U.S. Dietary Guidance for Sugar and Alcohol Intake Remains Unchanged

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Every 5 years the US government releases revised dietary guidelines for optimal health and longevity.

The newest recommendations[1] have left unchanged the amount of added sugar and alcohol consumption that is recommended on a daily basis – despite the input to the contrary of the scientific advisory council.

This is puzzling because prior studies show that lowering sugar and alcohol consumption reduces the risk of an individual getting diet-related chronic diseases such as obesity, cardiovascular disease, and type 2 diabetes.

Watching waistline
Watching your waistline? Then you probably want to reduce your sugar and alcohol intake – despite what the latest US dietary guidelines recommend.

What is the Goal of the Nutrition Guidelines?

The goal of these nutrition guidelines is to encourage Americans to live a healthier lifestyle. It aims to educate Americans to follow a healthier dietary pattern. It should also help maintain good health and reduce the chances of getting chronic illnesses.

Healthcare costs for the US are at an all-time high – and getting higher.

Fitness is one part of a healthy lifestyle, but nutrition is equally as important.
Fitness is one part of a healthy lifestyle, but nutrition is equally as important.

How are these Guidelines Established?

The government tapped a group of 20 doctors, nutritionists, and public health experts from the country’s top academic centers to pitch in formulating the new dietary guidelines.

They recommended the guidelines encourage people to cut back on their consumption of added sugars on food and drinks. The committee suggested lowering the percentage from 10 percent to 6 percent of daily calories.

They also pointed out that it would be beneficial to reduce alcohol intake to 1 drink per day for both men and women. Citing that the pieces of evidence on the risks of high alcohol consumption is alarmingly increasing.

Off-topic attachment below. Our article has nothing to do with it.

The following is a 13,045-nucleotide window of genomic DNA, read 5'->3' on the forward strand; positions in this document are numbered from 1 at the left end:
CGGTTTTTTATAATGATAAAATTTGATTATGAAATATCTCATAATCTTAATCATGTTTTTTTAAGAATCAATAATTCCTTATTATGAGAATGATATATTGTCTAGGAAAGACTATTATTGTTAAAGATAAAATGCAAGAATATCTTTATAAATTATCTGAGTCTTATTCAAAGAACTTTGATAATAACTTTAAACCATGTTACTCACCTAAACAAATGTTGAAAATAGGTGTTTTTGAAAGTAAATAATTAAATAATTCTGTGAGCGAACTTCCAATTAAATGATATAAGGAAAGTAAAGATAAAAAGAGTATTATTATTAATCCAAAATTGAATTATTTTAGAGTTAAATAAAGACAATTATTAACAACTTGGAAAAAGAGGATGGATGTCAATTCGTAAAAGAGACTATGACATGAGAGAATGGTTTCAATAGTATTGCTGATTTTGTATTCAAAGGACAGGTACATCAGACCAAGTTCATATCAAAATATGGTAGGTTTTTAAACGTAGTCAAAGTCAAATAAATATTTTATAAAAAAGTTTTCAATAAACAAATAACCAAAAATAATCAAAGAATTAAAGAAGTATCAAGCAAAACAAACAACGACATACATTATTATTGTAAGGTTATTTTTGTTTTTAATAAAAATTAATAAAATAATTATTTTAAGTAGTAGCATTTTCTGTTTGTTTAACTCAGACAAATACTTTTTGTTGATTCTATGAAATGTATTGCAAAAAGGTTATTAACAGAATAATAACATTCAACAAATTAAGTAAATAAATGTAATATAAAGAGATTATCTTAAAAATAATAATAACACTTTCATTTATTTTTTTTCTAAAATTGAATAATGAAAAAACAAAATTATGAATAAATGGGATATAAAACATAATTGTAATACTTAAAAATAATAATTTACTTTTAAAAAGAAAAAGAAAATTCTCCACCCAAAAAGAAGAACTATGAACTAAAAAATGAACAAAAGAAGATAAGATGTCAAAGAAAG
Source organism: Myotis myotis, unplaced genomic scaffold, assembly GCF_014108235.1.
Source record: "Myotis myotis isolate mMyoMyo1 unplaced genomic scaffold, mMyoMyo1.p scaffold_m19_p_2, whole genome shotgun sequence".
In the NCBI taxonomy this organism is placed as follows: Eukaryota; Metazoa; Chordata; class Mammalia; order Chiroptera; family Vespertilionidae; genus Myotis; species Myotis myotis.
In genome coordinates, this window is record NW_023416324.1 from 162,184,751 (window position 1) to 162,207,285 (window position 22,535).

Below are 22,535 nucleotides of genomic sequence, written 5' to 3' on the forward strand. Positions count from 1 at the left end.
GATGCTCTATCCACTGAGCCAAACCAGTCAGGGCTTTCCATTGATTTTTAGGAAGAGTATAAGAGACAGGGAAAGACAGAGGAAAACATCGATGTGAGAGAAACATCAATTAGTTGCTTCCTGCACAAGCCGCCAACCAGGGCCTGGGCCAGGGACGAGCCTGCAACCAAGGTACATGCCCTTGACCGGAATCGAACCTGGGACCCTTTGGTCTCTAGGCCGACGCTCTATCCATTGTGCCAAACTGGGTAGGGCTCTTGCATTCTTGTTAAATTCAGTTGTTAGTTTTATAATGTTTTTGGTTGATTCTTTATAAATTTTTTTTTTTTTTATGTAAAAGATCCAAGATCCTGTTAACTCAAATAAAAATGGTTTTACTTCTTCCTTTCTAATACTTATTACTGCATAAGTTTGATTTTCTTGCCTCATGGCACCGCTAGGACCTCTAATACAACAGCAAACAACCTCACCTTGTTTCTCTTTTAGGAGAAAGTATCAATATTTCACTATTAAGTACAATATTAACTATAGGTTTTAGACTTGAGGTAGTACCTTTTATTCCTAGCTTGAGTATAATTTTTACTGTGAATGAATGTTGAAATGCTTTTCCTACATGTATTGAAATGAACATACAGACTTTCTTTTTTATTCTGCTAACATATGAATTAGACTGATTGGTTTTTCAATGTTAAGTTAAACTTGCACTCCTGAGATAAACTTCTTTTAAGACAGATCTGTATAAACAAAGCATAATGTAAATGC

What were the Results and Conclusions of the Findings?

The Department of Health and Human Services expressed contradiction in adding more restrictions to sugar and alcohol consumption. The Department of Agriculture also agreed to their sentiment. Although there is concrete evidence on reducing chronic related illnesses by cutting on added sugar and alcohol, the report said, “the evidence reviewed since the 2015-2020 edition does not substantiate quantitative changes at this time.” Concluding that the recommendation from five years ago is still in place.

Water - always a great beverage choice
Skip the alcohol – good old H2O is all you need for health.

Recommendations for Fitness Trainees Based on the Research

The government has four guidelines in place in achieving a healthy eating pattern.

Below are the recommendations:

Follow a healthy dietary pattern at every life stage. Starting with exclusively breastfeeding infants in their first year in life and maintaining quality diets by eating a variety of foods from all food groups.

Customize and enjoy nutrient-dense food and beverage choices to reflect personal preferences, cultural traditions, and budgetary considerations.

Focus on meeting food group needs with nutrient-dense foods and beverages, and stay within calorie limits. This includes fruits and vegetables, grains, dairy, foods rich in protein and oils.

Limit foods and beverages higher in added sugars, saturated fat, sodium, and limit alcoholic beverages. The guideline suggests limiting added sugars and saturated fats to less than 10% of calories per day. The recommended consumption of sodium per day is at 2,300 milligrams and even less for children younger than age 14.

Additionally, alcohol intake among adults is limited to 2 drinks or less in a day for men and 1 or less in a day for women.

Food you might eat when you are done intermittent fasting
A healthy diet is an integral part of a healthy lifestyle.


1. “Dietary Guidelines for Americans, 2020-2025”